Overzealous sergeant at arms boots pressman

Posted: March 29th, 2011 | Author: | Filed under: journalism | Tags: , , , , | View Comments

Press corps represent!

Ruh roh.

Looks like a North Carolina House of Representatives official got a little uppity today with seasoned News & Record political reporter Mark Binker. A member of the sergeant at arms’ staff had the courtesy to provide Binker with an armed escort straight out of the room Tuesday after the reporter refused to sign in.

As Binker points out in his post, there’s no law that says he, or any member of the public, has to sign in at all.

He was only kept out of the room for about 10 minutes and the sergeant at arms apologized, but Binker denounced the “thuggish behavior” not on the basis that it harmed his ability to report, but because of the potential repercussions on the public’s right to transparency in government.

Residents of this state should feel that they can come and watch their government in action without being coerced to sign in. What if some little old lady from the hinter lands wanted to come and hear about a bill that might affect her, but didn’t want to subject her name to the public record?

Hopefully this will turn into a teachable moment for the staffers at the General Assembly, which should understand their responsibility to the public they serve. But just in case, I’ll keep the T-shirt screen printer at the ready.


Will pay walls make news orgs irrelevant?

Posted: June 25th, 2009 | Author: | Filed under: journalism | Tags: , , , , , , | View Comments

box_kittensAs a follow up to Tuesday’s post, I contacted John Robinson, editor of the Greensboro News & Record, to get his thoughts on the fact that 75 percent of the N.C. Press Association‘s newsroom leaders are at least thinking about charging for online content.

Robinson has fully embraced social media. He sports about 800 followers on Twitter and frequently uses the microblogging service to create a dialogue with his community as well as fellow journalists. I figured that makes his opinions particularly salient, since I feel like its social media that will be impacted by a news organization’s decision to placed their content behind a pay wall.

Robinson agreed to answer a few questions via e-mail about his perception of pay walls and the future of online content for the News & Record. Read the rest of this entry »


Combating the myth of the 'free giveaway'

Posted: June 23rd, 2009 | Author: | Filed under: journalism | Tags: , , , , | View Comments

Pay walls will solve all our problems!

The North Carolina Press Association just released the results of its May survey on charging for online content. Although the response rate was 86, the group was mostly made up of publishers, editors and general managers.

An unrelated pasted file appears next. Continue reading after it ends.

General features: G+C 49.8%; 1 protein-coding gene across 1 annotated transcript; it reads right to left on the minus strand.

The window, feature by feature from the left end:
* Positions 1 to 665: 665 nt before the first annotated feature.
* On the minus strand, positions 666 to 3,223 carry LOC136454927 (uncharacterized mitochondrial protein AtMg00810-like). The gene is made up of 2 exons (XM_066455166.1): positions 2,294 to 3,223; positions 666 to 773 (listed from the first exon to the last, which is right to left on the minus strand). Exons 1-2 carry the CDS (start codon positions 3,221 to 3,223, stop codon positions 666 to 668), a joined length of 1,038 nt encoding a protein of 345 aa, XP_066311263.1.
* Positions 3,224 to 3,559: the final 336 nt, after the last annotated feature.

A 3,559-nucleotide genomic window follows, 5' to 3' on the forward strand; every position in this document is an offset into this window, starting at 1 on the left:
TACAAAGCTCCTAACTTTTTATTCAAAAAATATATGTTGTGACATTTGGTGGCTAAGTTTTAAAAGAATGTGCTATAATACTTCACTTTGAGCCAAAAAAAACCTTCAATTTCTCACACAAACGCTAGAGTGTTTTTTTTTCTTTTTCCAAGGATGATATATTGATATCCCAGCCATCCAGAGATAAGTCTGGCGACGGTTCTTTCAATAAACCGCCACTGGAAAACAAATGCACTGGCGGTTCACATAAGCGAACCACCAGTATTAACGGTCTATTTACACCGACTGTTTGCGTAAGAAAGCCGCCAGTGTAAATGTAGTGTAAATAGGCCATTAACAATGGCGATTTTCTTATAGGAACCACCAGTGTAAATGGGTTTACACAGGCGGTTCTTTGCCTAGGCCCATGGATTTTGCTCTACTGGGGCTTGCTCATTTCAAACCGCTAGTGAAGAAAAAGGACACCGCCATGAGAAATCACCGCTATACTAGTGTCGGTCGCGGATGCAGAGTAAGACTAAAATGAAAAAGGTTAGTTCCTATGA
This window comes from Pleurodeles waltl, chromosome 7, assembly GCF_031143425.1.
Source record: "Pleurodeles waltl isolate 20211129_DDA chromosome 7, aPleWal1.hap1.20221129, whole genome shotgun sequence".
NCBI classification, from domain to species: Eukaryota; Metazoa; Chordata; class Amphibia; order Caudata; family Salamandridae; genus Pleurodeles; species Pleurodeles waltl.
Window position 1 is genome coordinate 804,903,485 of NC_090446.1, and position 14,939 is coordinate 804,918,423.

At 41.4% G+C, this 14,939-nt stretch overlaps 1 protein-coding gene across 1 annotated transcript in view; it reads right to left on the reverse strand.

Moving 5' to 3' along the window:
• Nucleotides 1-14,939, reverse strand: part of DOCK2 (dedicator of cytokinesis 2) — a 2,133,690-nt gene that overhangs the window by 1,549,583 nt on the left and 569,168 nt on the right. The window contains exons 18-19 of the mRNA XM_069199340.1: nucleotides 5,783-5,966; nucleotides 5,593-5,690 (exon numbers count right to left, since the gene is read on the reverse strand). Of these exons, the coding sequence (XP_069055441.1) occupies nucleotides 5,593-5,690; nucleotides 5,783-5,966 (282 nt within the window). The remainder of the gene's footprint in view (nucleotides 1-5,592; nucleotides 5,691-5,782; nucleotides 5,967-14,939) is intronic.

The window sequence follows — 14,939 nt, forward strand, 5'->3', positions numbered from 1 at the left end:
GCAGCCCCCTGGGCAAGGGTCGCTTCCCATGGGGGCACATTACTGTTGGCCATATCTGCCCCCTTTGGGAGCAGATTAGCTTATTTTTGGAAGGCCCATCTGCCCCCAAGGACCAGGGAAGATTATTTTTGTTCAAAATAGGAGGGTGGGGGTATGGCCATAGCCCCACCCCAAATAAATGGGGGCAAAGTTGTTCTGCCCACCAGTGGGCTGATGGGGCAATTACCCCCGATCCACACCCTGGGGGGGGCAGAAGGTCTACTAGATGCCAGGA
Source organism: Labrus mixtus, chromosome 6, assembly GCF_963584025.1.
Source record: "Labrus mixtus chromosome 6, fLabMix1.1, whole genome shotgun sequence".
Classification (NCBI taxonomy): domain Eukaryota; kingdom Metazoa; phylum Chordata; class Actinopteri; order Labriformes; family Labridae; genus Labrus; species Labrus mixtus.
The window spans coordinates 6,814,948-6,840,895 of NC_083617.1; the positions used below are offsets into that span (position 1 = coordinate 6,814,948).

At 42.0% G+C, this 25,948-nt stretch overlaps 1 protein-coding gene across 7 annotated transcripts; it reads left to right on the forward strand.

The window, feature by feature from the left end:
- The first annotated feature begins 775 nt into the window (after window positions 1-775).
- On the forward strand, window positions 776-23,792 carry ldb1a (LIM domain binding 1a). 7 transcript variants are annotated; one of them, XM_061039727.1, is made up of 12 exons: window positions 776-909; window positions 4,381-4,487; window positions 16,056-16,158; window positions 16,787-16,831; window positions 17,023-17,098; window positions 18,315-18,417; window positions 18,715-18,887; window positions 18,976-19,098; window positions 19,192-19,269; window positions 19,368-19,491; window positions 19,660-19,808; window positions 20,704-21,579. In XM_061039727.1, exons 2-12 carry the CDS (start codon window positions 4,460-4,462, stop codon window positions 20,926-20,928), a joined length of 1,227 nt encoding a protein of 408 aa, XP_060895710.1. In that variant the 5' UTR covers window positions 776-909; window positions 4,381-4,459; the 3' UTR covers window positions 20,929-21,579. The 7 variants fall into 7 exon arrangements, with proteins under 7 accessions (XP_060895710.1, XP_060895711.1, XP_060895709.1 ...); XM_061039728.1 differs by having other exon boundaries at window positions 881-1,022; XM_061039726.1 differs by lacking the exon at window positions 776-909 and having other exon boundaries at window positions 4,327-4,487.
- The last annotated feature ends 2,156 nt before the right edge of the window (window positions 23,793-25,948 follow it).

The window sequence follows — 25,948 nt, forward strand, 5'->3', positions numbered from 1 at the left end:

It seems the talk of shoring up pay walls to keep the Internet Huns at bay is beginning to influence some of the state’s newsroom leaders. More than 75 percent say they’re at least thinking about charging for their news content online. Read the rest of this entry »


When the Observers fall silent

Posted: March 24th, 2009 | Author: | Filed under: journalism | Tags: , , , , , , , , | View Comments

twotowersIf I was a gambling person, or had any luck, or any money, I’d start making my bets now on when The News & Observer and The Charlotte Observer will close their doors for good.

The fatal blows at the newspapers have already begun. Like a bully hastily overcompensating for his own inadequacies by demanding milk money from the nerdy kids, parent company McClatchy has put the squeeze on both organizations, forcing 160 people out of the job. Almost 60 of those layoffs come from the newsrooms of the N&O and The Charlotte Observer.

All of this, of course, is in an attempt to defy a continuing recession and make up for McClatchy’s $2 billion of debt by cleaving into the bone of these two still profitable newspapers.

It’s an effort to become a leaner organization, according to McClatchy Chief Executive Officer Gary Pruitt. In his words, the cuts will “realign our workforce and make our operations more efficient.”

That’s funny, since it didn’t seem like McClatchy was too interested in efficiency when it bought Knight-Ridder Inc. (and The Charlotte Observer) in 2006, weighing the company down with another 20 papers — oh, and that $2 billion in debt it’s now so eager to pay down at the expense of its employees’ livelihood.

But the other effect of the buy was more foreboding for the future of North Carolina.

The purchase consolidated the state’s two largest and most powerful watchdogs under one company.  Success — the unlikely scenario in an age of declining readership and ad revenues — would mean great things. Failure would mean the collapse of the Two Towers of North Carolina journalism.

In that single irresponsible act — committed apparently while Pruitt twirled his thin mustache with a dastardly grin –  the McClatchy Co. doomed North Carolina to a crippled ability to hold its government accountable. Read the rest of this entry »